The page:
The Discovery of Insulin: Special Centenary Edition
The discovery of insulin at the University of Toronto in 1921–22 was one of the most dramatic events in the history of the treatment of disease. Insulin was a wonder drug with the ability to bring diabetes patients back from the very brink of death. It was no surprise that in 1923 the Nobel Prize for Medicine was awarded to its discoverers, the Canadian research team of Frederick Banting, Charles Best, James Collip, and John Macleod.
In this engaging and award-winning account, historian Michael Bliss draws on archival records and personal adventures to recount the fascinating story behind the discovery of insulin – a story as much filled with fiery confrontation and intense competition as medical dedication and scientific genius.
With a new preface by Michael Bliss and a foreword by Alison Li, the special centenary edition of The Discovery of Insulin honours the one hundredth anniversary of insulin’s discovery and its continued significance a century later.
- World Rights
- Page Count: 352 pages
- Dimensions: 6.0in x 1.0in x 9.0in
"The definitive history ... well written, highly readable."
London Review of Books
"The Discovery of Insulin deserves a place on the bookshelf alongside such eye-openers as James Watson's The Double Helix."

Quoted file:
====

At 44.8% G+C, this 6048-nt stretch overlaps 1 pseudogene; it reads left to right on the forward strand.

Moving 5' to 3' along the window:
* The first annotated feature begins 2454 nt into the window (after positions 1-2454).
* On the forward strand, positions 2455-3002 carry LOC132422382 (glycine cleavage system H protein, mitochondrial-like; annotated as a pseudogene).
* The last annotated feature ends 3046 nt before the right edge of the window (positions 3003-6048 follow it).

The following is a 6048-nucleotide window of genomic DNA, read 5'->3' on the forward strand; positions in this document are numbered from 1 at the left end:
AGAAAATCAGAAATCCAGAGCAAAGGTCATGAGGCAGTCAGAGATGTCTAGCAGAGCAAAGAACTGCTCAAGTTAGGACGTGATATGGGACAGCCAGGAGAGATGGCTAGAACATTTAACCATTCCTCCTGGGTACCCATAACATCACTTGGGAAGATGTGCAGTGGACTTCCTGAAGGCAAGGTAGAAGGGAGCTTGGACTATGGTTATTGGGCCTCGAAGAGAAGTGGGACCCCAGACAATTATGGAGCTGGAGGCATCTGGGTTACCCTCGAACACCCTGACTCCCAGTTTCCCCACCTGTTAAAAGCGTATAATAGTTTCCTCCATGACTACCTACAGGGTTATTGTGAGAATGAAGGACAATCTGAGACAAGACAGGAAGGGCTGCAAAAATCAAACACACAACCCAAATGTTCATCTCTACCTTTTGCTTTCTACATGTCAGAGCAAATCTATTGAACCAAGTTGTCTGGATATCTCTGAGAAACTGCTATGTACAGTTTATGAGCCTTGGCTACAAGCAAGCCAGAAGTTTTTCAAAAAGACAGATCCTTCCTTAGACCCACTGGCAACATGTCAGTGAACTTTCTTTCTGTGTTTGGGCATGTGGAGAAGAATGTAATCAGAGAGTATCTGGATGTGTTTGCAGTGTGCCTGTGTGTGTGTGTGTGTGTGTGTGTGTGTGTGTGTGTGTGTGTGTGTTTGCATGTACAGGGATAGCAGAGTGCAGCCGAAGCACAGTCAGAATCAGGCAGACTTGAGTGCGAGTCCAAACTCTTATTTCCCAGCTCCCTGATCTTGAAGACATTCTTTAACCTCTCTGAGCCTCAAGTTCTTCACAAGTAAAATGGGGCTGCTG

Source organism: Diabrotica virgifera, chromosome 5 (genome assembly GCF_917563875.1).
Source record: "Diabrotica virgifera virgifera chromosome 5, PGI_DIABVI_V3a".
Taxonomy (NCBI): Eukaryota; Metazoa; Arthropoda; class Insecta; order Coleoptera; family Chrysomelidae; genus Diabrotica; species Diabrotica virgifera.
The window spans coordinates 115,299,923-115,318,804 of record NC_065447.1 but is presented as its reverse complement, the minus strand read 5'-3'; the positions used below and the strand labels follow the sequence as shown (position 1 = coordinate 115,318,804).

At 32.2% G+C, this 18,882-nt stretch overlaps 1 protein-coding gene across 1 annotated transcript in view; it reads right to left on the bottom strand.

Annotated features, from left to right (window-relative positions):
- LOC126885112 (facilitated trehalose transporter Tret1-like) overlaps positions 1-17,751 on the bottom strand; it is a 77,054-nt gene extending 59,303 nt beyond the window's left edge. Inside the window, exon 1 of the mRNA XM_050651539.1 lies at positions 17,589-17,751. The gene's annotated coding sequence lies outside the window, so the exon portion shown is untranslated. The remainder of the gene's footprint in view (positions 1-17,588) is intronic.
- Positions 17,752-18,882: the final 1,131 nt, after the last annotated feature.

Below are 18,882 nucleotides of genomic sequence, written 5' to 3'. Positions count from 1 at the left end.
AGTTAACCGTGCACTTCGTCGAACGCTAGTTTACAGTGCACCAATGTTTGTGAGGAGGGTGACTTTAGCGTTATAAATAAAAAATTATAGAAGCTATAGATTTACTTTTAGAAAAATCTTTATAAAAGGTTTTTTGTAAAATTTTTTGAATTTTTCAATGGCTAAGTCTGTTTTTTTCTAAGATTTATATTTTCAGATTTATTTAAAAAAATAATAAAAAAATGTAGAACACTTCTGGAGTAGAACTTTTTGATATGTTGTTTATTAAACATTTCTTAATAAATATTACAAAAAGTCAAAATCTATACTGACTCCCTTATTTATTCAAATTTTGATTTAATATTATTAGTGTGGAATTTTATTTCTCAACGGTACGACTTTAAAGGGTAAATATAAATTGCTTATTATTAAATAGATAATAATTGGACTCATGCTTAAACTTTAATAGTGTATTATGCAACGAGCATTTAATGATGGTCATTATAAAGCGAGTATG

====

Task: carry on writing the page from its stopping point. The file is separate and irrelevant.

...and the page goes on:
"Scrupulously researched and compellingly readable ... I wholeheartedly recommend it to anyone with an interest in diabetes, medical history, or medical scandal and gossip."
British Medical Journal
Author InformationMichael Bliss was a Canadian historian and a University Professor Emeritus in the Department of History and the History of Medicine Program at the University of Toronto. He was the author of numerous award-winning books in business and political history as well as the history of medicine, including popular biographies of Sir Frederick Banting, Sir William Osler, and Harvey Cushing. He was an Officer of the Order of Canada, an honorary fellow of the Royal College of Physicians and Surgeons of Canada, and the first historian to be inducted into the Canadian Medical Hall of Fame.
Alison Li is an historian of science and medicine based in Toronto. She is the author and editor of multiple books, including J.B. Collip and the Development of Medical Research in Canada. Her current project, Wondrous Transformations: A Maverick Physician, the Science of Hormones, and the Birth of the Transgender Revolution, will be published by University of North Carolina Press.
Table of contents
Preface to the Special Centenary Edition
Foreword by Alison Li
Introduction: What Happened at Toronto?
1. A Long Prelude
2. Banting’s Idea
3. The Summer of 1921
4. “A Mysterious Something”
6. “Unspeakably Wonderful”
8. Who Discovered Insulin?
9. Honouring the Prophets
10. A Continuing Epilogue
Subjects and Courses